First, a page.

Shopping centre owners who are keen to sell schemes with limited alternative use options are having to accept huge value reductions with recent examples in Scotland showing anywhere between 50-75%.
Lismore research gives snapshot on the investor view on the retail sector:
Lismore undertook research during the quarter with a wide range of investors (funds, property companies, investment managers and overseas/private equity investors, in order to gain a more detailed view on investor activity in the retail sector.
The findings showed that 75% of respondents expect to either decrease or maintain their exposure to the retail sector, with a quarter seeking to increase their exposure, albeit this is predominantly through an increase in exposure to retail warehousing and food stores. Of those increasing their retail exposure, the majority are investment managers (15%), with funds being most likely to decrease retail holdings (22%) with only 1% of property companies contemplating a reduction in retail.
When asked to rank the best performing retail subsectors during 2021, not surprisingly high street and shopping centres are viewed as the weakest sub-sectors, accounting for over 95% of responses in the weakest two categories.
Standalone food stores contributed to 52% of responses within the strongest retail sub-sector, with convenience food stores accounting for the majority in category 2 (51%), followed by retail warehousing in category 3 (54%). As expected, essential retail impacted least by the effect of COVID-19 are viewed as continuing to be the strongest performers over the next 12 months.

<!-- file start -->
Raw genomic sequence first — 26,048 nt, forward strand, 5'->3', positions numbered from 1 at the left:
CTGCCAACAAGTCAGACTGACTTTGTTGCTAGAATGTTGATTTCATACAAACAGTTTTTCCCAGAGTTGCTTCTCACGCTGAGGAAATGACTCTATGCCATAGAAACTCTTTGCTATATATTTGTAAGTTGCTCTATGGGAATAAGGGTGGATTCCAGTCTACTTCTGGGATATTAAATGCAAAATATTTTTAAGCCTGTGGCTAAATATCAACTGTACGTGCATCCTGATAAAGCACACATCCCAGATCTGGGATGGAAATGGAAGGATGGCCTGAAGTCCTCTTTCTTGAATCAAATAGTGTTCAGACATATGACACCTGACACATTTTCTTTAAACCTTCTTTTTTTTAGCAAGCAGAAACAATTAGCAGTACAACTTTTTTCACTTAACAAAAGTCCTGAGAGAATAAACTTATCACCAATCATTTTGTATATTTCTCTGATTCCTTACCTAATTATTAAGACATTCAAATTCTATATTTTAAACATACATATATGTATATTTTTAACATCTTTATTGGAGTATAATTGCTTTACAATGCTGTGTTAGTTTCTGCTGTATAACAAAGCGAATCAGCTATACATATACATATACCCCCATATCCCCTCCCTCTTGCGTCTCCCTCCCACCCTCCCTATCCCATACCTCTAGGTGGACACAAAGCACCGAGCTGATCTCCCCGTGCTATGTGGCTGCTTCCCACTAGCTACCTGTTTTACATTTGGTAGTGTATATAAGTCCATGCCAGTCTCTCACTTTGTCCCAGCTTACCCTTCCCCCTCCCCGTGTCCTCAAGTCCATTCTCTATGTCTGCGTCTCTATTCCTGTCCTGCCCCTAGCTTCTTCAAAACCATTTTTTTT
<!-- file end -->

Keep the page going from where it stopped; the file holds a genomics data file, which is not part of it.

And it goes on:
As the market settles, the strong sentiment is that turnover rents are here to stay, with no respondents expecting turnover rents to decrease in the short to medium term. Indeed, 92% of respondents expect the prevalence of turnover rents in the retail sector to increase, which will have significant implications for both rental levels and the relevance of retail zoning in the future. There was a clear view that turnover rents would be focused on shopping centres and high streets rather than retail warehousing, where landlords are in a stronger negotiating position.
The Lismore Quarterly Review also features two in-depth interviews, one with Graham Lind from Ediston Real Estate and Martin Perry from Nuveen Real Estate, who is leading the redevelopment at the St James Quarter, jointly owned by Nuveen and APG.
Graham Lind, Director of Retail Warehousing at Ediston Real Estate said:
“The retail warehousing was proving a resilient sub-sector and even prior to the dawn of the pandemic and despite the difficulties of the last two years void rates across the sector remain relatively low at around 5%.
“Tenant failure will continue to be a concern after the pandemic recedes and rental values across the sector will be under pressure for some time to come. As capital value reductions bottom out, the resilience of rent collection and low vacancy rates will attract lenders back but I don’t think it will be until 2022.”
Martin Perry, Director of Development, Real Estate, Europe at Nuveen Real Estate added:
“The challenge over the next five years is that the cost/value relationship has been substantially altered by digital progress and the property industry needs to respond faster to this and modernise practices in all areas including governance, investment, leasing and operation. There are significant challenges ahead but with the right changes, approach and investment, good returns for all participants can still be achieved.